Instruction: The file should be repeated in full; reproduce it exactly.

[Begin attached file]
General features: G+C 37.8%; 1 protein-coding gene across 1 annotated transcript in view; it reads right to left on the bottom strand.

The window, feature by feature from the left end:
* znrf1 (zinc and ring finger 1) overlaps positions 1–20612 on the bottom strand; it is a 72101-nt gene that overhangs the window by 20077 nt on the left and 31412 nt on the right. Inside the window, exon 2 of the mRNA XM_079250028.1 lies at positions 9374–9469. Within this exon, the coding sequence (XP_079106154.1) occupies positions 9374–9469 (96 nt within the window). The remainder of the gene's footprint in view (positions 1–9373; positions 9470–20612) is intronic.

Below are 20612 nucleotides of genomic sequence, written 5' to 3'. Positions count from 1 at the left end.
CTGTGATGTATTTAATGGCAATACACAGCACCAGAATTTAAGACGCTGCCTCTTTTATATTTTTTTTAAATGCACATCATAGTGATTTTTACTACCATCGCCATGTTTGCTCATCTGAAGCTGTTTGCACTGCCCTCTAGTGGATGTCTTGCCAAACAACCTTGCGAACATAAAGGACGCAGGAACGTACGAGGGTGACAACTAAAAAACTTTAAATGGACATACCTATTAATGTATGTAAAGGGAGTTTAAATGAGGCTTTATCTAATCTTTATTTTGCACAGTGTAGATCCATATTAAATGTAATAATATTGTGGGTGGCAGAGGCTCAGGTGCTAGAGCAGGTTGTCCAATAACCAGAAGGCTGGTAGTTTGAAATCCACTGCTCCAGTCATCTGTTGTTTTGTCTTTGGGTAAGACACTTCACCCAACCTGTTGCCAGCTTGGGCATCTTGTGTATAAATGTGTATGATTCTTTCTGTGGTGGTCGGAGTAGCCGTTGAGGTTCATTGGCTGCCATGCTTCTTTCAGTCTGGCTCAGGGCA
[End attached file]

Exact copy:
General features: G+C 37.8%; 1 protein-coding gene across 1 annotated transcript in view; it reads right to left on the bottom strand.

The window, feature by feature from the left end:
* znrf1 (zinc and ring finger 1) overlaps positions 1–20612 on the bottom strand; it is a 72101-nt gene that overhangs the window by 20077 nt on the left and 31412 nt on the right. Inside the window, exon 2 of the mRNA XM_079250028.1 lies at positions 9374–9469. Within this exon, the coding sequence (XP_079106154.1) occupies positions 9374–9469 (96 nt within the window). The remainder of the gene's footprint in view (positions 1–9373; positions 9470–20612) is intronic.

Below are 20612 nucleotides of genomic sequence, written 5' to 3'. Positions count from 1 at the left end.
CTGTGATGTATTTAATGGCAATACACAGCACCAGAATTTAAGACGCTGCCTCTTTTATATTTTTTTTAAATGCACATCATAGTGATTTTTACTACCATCGCCATGTTTGCTCATCTGAAGCTGTTTGCACTGCCCTCTAGTGGATGTCTTGCCAAACAACCTTGCGAACATAAAGGACGCAGGAACGTACGAGGGTGACAACTAAAAAACTTTAAATGGACATACCTATTAATGTATGTAAAGGGAGTTTAAATGAGGCTTTATCTAATCTTTATTTTGCACAGTGTAGATCCATATTAAATGTAATAATATTGTGGGTGGCAGAGGCTCAGGTGCTAGAGCAGGTTGTCCAATAACCAGAAGGCTGGTAGTTTGAAATCCACTGCTCCAGTCATCTGTTGTTTTGTCTTTGGGTAAGACACTTCACCCAACCTGTTGCCAGCTTGGGCATCTTGTGTATAAATGTGTATGATTCTTTCTGTGGTGGTCGGAGTAGCCGTTGAGGTTCATTGGCTGCCATGCTTCTTTCAGTCTGGCTCAGGGCA